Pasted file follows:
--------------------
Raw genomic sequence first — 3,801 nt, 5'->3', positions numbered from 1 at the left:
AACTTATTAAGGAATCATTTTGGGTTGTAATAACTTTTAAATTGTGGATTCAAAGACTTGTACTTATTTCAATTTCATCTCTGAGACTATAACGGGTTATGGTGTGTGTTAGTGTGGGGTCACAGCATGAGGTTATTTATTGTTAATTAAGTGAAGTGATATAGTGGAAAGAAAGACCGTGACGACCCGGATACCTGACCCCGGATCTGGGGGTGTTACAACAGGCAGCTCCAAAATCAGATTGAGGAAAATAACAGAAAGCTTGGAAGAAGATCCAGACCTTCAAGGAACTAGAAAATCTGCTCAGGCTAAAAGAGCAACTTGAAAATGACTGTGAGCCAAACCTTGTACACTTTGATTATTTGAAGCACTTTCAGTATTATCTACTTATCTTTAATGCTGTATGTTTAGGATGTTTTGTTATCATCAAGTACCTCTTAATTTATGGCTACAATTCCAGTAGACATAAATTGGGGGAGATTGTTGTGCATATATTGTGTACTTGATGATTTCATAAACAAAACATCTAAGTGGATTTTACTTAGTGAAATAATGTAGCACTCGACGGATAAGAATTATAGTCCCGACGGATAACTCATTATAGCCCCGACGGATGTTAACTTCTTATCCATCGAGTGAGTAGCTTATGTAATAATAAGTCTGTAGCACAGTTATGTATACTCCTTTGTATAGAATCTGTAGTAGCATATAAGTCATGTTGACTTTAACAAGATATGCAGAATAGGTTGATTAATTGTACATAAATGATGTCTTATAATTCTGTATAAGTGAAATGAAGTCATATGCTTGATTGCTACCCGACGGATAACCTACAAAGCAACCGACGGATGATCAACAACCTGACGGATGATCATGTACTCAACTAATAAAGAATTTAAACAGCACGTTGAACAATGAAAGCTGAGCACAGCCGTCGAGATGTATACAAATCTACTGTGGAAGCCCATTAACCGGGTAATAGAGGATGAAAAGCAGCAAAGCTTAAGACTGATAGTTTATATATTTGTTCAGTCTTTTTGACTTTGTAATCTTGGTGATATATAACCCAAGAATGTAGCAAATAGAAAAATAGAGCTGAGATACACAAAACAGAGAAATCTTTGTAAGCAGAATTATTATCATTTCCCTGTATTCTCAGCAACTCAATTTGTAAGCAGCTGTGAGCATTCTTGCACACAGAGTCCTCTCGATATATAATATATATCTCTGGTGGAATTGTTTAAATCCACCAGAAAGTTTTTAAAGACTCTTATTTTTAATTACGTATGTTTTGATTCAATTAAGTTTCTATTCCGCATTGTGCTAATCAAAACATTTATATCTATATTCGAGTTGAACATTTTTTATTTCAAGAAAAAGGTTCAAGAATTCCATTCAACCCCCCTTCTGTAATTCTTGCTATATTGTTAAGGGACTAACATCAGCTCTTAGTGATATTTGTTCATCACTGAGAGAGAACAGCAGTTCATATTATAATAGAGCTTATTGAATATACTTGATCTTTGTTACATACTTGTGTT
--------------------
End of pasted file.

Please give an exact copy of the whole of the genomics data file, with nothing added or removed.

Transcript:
Raw genomic sequence first — 3,801 nt, 5'->3', positions numbered from 1 at the left:
AACTTATTAAGGAATCATTTTGGGTTGTAATAACTTTTAAATTGTGGATTCAAAGACTTGTACTTATTTCAATTTCATCTCTGAGACTATAACGGGTTATGGTGTGTGTTAGTGTGGGGTCACAGCATGAGGTTATTTATTGTTAATTAAGTGAAGTGATATAGTGGAAAGAAAGACCGTGACGACCCGGATACCTGACCCCGGATCTGGGGGTGTTACAACAGGCAGCTCCAAAATCAGATTGAGGAAAATAACAGAAAGCTTGGAAGAAGATCCAGACCTTCAAGGAACTAGAAAATCTGCTCAGGCTAAAAGAGCAACTTGAAAATGACTGTGAGCCAAACCTTGTACACTTTGATTATTTGAAGCACTTTCAGTATTATCTACTTATCTTTAATGCTGTATGTTTAGGATGTTTTGTTATCATCAAGTACCTCTTAATTTATGGCTACAATTCCAGTAGACATAAATTGGGGGAGATTGTTGTGCATATATTGTGTACTTGATGATTTCATAAACAAAACATCTAAGTGGATTTTACTTAGTGAAATAATGTAGCACTCGACGGATAAGAATTATAGTCCCGACGGATAACTCATTATAGCCCCGACGGATGTTAACTTCTTATCCATCGAGTGAGTAGCTTATGTAATAATAAGTCTGTAGCACAGTTATGTATACTCCTTTGTATAGAATCTGTAGTAGCATATAAGTCATGTTGACTTTAACAAGATATGCAGAATAGGTTGATTAATTGTACATAAATGATGTCTTATAATTCTGTATAAGTGAAATGAAGTCATATGCTTGATTGCTACCCGACGGATAACCTACAAAGCAACCGACGGATGATCAACAACCTGACGGATGATCATGTACTCAACTAATAAAGAATTTAAACAGCACGTTGAACAATGAAAGCTGAGCACAGCCGTCGAGATGTATACAAATCTACTGTGGAAGCCCATTAACCGGGTAATAGAGGATGAAAAGCAGCAAAGCTTAAGACTGATAGTTTATATATTTGTTCAGTCTTTTTGACTTTGTAATCTTGGTGATATATAACCCAAGAATGTAGCAAATAGAAAAATAGAGCTGAGATACACAAAACAGAGAAATCTTTGTAAGCAGAATTATTATCATTTCCCTGTATTCTCAGCAACTCAATTTGTAAGCAGCTGTGAGCATTCTTGCACACAGAGTCCTCTCGATATATAATATATATCTCTGGTGGAATTGTTTAAATCCACCAGAAAGTTTTTAAAGACTCTTATTTTTAATTACGTATGTTTTGATTCAATTAAGTTTCTATTCCGCATTGTGCTAATCAAAACATTTATATCTATATTCGAGTTGAACATTTTTTATTTCAAGAAAAAGGTTCAAGAATTCCATTCAACCCCCCTTCTGTAATTCTTGCTATATTGTTAAGGGACTAACATCAGCTCTTAGTGATATTTGTTCATCACTGAGAGAGAACAGCAGTTCATATTATAATAGAGCTTATTGAATATACTTGATCTTTGTTACATACTTGTGTT